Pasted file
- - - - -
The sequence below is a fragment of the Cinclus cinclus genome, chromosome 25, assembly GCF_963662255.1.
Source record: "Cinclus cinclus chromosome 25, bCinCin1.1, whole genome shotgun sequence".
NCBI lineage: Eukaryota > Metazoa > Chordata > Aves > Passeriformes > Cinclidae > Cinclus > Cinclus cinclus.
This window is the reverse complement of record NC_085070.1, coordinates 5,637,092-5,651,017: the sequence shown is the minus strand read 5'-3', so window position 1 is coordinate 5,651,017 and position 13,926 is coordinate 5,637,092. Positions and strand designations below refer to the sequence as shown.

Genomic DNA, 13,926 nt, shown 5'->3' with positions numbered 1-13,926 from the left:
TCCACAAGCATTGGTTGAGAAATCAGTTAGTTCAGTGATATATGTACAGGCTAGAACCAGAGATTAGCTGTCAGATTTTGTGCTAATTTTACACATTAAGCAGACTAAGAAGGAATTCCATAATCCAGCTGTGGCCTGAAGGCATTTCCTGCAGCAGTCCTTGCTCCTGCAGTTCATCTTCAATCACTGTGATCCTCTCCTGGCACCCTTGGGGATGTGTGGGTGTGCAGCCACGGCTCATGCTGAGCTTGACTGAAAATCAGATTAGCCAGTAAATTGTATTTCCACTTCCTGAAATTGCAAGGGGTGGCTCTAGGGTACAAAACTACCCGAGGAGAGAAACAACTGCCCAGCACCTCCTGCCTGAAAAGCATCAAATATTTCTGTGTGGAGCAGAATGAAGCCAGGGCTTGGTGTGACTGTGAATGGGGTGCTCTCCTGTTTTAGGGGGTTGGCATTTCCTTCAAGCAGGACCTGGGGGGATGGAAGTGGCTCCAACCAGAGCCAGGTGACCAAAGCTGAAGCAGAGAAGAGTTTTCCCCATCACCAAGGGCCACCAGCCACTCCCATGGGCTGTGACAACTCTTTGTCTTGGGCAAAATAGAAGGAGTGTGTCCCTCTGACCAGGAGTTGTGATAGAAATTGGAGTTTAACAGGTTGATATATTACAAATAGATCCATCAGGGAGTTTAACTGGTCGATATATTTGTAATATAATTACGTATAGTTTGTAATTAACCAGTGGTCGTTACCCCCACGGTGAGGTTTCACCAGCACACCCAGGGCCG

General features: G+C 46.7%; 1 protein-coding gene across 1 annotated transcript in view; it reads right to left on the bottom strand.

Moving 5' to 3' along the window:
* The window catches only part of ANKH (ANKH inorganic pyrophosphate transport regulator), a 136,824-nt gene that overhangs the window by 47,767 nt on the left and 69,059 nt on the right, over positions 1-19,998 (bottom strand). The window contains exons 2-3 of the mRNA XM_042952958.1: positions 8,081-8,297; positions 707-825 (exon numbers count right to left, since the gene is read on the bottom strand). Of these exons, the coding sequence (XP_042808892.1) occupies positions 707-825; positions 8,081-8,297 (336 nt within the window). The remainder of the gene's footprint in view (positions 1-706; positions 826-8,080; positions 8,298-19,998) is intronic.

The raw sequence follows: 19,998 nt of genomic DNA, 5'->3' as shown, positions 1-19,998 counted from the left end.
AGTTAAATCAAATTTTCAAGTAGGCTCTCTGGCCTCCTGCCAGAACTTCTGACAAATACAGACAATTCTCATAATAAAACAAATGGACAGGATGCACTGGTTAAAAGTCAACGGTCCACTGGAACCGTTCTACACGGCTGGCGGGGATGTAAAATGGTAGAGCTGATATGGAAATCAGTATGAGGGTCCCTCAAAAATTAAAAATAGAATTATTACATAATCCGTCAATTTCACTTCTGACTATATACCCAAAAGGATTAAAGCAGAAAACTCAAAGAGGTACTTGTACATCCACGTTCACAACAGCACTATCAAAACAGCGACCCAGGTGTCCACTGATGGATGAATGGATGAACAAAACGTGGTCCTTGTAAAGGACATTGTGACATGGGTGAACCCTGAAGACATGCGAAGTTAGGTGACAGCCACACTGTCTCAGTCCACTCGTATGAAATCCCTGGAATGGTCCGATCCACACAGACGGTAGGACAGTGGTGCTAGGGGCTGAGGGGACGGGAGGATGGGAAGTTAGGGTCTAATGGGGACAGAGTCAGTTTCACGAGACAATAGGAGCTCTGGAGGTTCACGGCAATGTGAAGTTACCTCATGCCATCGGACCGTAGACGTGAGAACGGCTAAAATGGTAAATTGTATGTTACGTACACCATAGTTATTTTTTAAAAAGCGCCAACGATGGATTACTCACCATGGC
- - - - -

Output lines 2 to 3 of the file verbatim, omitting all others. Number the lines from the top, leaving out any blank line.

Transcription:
Source record: "Cinclus cinclus chromosome 25, bCinCin1.1, whole genome shotgun sequence".
NCBI lineage: Eukaryota > Metazoa > Chordata > Aves > Passeriformes > Cinclidae > Cinclus > Cinclus cinclus.